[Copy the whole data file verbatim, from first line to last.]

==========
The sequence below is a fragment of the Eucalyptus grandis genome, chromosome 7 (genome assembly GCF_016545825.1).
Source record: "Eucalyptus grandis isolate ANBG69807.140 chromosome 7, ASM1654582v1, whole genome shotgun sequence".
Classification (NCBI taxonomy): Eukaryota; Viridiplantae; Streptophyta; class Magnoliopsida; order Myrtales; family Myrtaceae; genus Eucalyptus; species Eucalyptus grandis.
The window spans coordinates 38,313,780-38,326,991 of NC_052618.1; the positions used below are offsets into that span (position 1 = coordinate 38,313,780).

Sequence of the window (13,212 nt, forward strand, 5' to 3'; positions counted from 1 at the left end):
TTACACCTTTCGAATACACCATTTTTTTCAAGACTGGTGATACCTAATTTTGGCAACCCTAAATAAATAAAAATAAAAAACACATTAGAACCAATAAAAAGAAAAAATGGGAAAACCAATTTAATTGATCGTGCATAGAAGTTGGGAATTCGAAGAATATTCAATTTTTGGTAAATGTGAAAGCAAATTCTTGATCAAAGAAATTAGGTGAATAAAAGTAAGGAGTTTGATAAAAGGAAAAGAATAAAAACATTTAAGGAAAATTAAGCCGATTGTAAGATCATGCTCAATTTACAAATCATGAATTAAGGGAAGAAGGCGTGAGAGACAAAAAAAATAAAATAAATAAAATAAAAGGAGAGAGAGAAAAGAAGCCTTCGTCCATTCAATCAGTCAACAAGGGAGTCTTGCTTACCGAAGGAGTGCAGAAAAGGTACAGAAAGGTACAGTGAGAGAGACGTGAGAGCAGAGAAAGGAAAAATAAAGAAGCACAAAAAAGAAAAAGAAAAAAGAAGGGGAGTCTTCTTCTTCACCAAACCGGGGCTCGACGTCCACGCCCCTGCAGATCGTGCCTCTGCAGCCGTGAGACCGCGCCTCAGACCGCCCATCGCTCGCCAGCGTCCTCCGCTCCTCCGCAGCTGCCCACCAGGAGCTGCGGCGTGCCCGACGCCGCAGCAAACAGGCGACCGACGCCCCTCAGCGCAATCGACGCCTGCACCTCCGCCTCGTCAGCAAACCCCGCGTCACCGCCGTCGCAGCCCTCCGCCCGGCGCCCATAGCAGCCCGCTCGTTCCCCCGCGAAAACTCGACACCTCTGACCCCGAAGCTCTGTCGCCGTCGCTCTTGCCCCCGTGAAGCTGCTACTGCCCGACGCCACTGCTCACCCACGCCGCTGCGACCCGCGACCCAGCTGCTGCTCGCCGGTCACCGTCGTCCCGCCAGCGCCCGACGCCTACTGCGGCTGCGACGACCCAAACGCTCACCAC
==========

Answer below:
The sequence below is a fragment of the Eucalyptus grandis genome, chromosome 7 (genome assembly GCF_016545825.1).
Source record: "Eucalyptus grandis isolate ANBG69807.140 chromosome 7, ASM1654582v1, whole genome shotgun sequence".
Classification (NCBI taxonomy): Eukaryota; Viridiplantae; Streptophyta; class Magnoliopsida; order Myrtales; family Myrtaceae; genus Eucalyptus; species Eucalyptus grandis.
The window spans coordinates 38,313,780-38,326,991 of NC_052618.1; the positions used below are offsets into that span (position 1 = coordinate 38,313,780).

Sequence of the window (13,212 nt, forward strand, 5' to 3'; positions counted from 1 at the left end):
TTACACCTTTCGAATACACCATTTTTTTCAAGACTGGTGATACCTAATTTTGGCAACCCTAAATAAATAAAAATAAAAAACACATTAGAACCAATAAAAAGAAAAAATGGGAAAACCAATTTAATTGATCGTGCATAGAAGTTGGGAATTCGAAGAATATTCAATTTTTGGTAAATGTGAAAGCAAATTCTTGATCAAAGAAATTAGGTGAATAAAAGTAAGGAGTTTGATAAAAGGAAAAGAATAAAAACATTTAAGGAAAATTAAGCCGATTGTAAGATCATGCTCAATTTACAAATCATGAATTAAGGGAAGAAGGCGTGAGAGACAAAAAAAATAAAATAAATAAAATAAAAGGAGAGAGAGAAAAGAAGCCTTCGTCCATTCAATCAGTCAACAAGGGAGTCTTGCTTACCGAAGGAGTGCAGAAAAGGTACAGAAAGGTACAGTGAGAGAGACGTGAGAGCAGAGAAAGGAAAAATAAAGAAGCACAAAAAAGAAAAAGAAAAAAGAAGGGGAGTCTTCTTCTTCACCAAACCGGGGCTCGACGTCCACGCCCCTGCAGATCGTGCCTCTGCAGCCGTGAGACCGCGCCTCAGACCGCCCATCGCTCGCCAGCGTCCTCCGCTCCTCCGCAGCTGCCCACCAGGAGCTGCGGCGTGCCCGACGCCGCAGCAAACAGGCGACCGACGCCCCTCAGCGCAATCGACGCCTGCACCTCCGCCTCGTCAGCAAACCCCGCGTCACCGCCGTCGCAGCCCTCCGCCCGGCGCCCATAGCAGCCCGCTCGTTCCCCCGCGAAAACTCGACACCTCTGACCCCGAAGCTCTGTCGCCGTCGCTCTTGCCCCCGTGAAGCTGCTACTGCCCGACGCCACTGCTCACCCACGCCGCTGCGACCCGCGACCCAGCTGCTGCTCGCCGGTCACCGTCGTCCCGCCAGCGCCCGACGCCTACTGCGGCTGCGACGACCCAAACGCTCACCAC